Published by Peggy on 23 Mar 2011 at 03:52 pm
Today brought together 300 people in Standford to discuss large scale social change across sectors. I was amazed to see such a diverse group of individuals, from funders to NGO leaders, government representatives and many more. This conference was presented by FSG and the Stanford Social Innovation Review. I deeply thank them for making a live stream of the conference.
[This is taken from the SSIR website.] Substantially greater progress could be made in alleviating many of our most serious and complex social problems if nonprofits, foundations, governments, and business focused on achieving broad cross sector coordination, instead of focusing on the isolated interventions of individual organizations (”Collective Impact,” Stanford Social Innovation Review).
This conference together brought a diverse group of senior level executives to explore the opportunities and challenges of collective impact.
THE FIVE CONDITIONS OF COLLECTIVE SUCCESS
John Kenia shared the 5 conditions that came coming back through all the examples they surveyed:
- Common Agenda: To succeed in creative a collective impact, it is key that the skateholders have a common agenda. They need to spend time together defining the problem and agree to solve the problem together. It is also very important that to frame the issue from a compeling way.
- Joint Measurement They had some forms of joint measurement. Those indicators also went done to each individual organization
- Mutually Reinforcing Activities: Collective impact initiatives depend on a diverse group of stakeholders working together. Not everyone need to do the same thing.
- Continuous Communication: In the examples they witnessed, CEOs of the organizations involved had regular monthly meetings. Collaborators need time to see that their own interests will be treated fairly.
- Backbone Organization: The successful examples of cross sector collaborations had a backbone organization. This is critical. The backbone organization is in charge of facilitating the work within the collective, tracking the results and progress.
A more complete analysis is available here.
Role of funders in collective impact
Ed Skloot moderated a fantastic panel around the roles of funders in the collective impact.
- We need to create a pathway for opportunities: one can start with what people know and grow from that
- The collective impact needs to translate back to the people. When there is no sense of urgency, it is harden to get people together. When it is so urgent, people come together.
- Another important question to ask ourselves is how do we build trust?
- Make sure the community sees the construct
- In order to get to scale, we need partners
- Building trust is as important & complicated as collecting data- Takes time & resources
Emmett Carson, CEO of the Silicon Valley Community Foundation talked about how we are better together: “When the best of us come together, we are even better. However we do not know how to measure the best of us, we can’t come together. Realistically I do not know who to invite?. Unless I know something about someone, they will not come to my house.”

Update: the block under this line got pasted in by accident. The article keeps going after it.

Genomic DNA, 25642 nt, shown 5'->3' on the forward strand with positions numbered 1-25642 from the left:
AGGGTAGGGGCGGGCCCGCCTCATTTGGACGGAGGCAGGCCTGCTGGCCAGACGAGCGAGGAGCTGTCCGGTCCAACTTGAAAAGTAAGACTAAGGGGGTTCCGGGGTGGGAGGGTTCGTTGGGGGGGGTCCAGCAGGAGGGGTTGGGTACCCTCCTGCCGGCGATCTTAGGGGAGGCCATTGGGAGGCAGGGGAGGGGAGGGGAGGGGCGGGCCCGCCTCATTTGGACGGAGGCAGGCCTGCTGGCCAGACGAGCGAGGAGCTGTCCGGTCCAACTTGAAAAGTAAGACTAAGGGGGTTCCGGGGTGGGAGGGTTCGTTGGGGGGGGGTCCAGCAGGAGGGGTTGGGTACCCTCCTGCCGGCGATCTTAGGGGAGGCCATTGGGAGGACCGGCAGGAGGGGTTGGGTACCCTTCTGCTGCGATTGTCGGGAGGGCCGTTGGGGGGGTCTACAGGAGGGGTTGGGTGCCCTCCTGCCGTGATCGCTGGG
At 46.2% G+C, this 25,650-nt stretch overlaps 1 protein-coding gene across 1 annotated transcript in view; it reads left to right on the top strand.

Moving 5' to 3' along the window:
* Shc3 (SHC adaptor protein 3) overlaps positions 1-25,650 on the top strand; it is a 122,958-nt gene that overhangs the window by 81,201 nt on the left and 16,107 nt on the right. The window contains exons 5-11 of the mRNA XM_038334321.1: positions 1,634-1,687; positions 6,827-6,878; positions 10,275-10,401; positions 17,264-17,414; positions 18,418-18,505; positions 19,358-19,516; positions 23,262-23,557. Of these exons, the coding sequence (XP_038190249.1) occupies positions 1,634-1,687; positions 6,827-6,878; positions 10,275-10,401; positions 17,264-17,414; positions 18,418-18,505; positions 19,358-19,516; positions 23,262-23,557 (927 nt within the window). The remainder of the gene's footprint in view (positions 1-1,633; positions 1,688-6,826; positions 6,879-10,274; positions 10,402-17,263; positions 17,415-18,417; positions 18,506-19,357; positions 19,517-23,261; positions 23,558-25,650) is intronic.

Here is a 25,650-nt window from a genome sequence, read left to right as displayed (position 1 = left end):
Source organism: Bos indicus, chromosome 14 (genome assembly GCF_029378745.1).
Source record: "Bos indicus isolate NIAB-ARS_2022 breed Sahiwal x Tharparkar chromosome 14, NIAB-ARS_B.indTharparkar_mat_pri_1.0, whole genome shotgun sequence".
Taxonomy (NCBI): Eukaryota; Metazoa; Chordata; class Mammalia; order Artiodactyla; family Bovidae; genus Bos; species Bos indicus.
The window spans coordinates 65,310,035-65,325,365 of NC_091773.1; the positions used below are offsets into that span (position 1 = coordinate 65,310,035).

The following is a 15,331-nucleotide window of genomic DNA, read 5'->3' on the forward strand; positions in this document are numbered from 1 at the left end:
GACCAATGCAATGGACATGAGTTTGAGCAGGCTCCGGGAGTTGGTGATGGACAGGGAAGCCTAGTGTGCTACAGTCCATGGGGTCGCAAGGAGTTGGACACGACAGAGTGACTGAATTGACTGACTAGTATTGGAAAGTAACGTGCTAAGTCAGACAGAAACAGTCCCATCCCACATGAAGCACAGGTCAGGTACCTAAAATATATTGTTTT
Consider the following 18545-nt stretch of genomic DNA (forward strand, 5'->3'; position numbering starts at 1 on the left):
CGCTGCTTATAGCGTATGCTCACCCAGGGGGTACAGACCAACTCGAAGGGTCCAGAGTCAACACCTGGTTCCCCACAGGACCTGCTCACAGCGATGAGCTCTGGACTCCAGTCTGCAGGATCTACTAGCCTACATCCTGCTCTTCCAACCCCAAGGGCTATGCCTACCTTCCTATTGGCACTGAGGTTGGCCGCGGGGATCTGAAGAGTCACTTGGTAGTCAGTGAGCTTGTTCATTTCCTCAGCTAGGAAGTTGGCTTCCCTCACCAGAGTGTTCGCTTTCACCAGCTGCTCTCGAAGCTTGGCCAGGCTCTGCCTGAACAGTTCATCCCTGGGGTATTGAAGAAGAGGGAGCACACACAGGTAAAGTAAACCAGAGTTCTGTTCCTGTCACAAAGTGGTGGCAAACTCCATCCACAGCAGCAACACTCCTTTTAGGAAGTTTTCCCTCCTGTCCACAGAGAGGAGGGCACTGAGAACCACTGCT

He also asked us to think about the measurement: who decides the measurements that decides what is important?. This is essential when you think of lack of alignment.
Sterling Speirn, President and Chief Executive Officer of the W. K. Kellogg Foundation, shared a great quote from Mark Twain “History does not repeat itself but rhythm.”
Sterling shared that the field has struggled for a long time around bringing cross sector collaborations. Here are some of the comments and suggestions he made:
- Donors are not accountable. We should start by becoming more accountable.
- What ever you do might fit into the common agenda. Don’t change what you do.
- It’s not what works, to me it’s more the question of who cares.
MY OWN TAKEWAY
- Importance of building credibility instead of taking credit. I am in full agreement with this statement although I believe there needs to be a drastic shift from the Funders’s perspective as non-profits still needed to claim credit in order to get funding
- Leveraging existing resources
- What makes a movement ripe for collective impact approach? Data, trust, failure, passion, ownership
- Collective Impact is a sticky idea!
- Clarity is critical = Who is everyone’s role? What is everyone trying to accomplish?
- We need to shift from thinking about tech solutions to adaptive solutions
It is the people that have the problem who need to fix the problem. It needs to come within
- If you are willing to embrace multiple solution, you are ready for collective impact
- “Collective Impact” By John Kania & Mark Kramer : this is the original article that led to this conference.
- “The power of positive deviance” by Jerry Sternin, Richard Pascale and Monique Sternin.
- “The abundant community” by Peter Block, recommended through the Twitter Sphere by Marco Valente
- “The Answer to How Is Yes: Acting On What Matters” by Peter Block. This book was recommended by Sterling Speirn, CEO of W. K. Kellogg Foundation
- Report card on www.strivetogether.org for data on collective impact: cradle-to-career progress.
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Tags: collective impact, cross sector collaboration, Emmett Carson, Seattle Community Foundation, Silicon Valley Community Foundation, Stanford Social Innovation Review, Sterling Speirn, W. K. Kellogg Foundation
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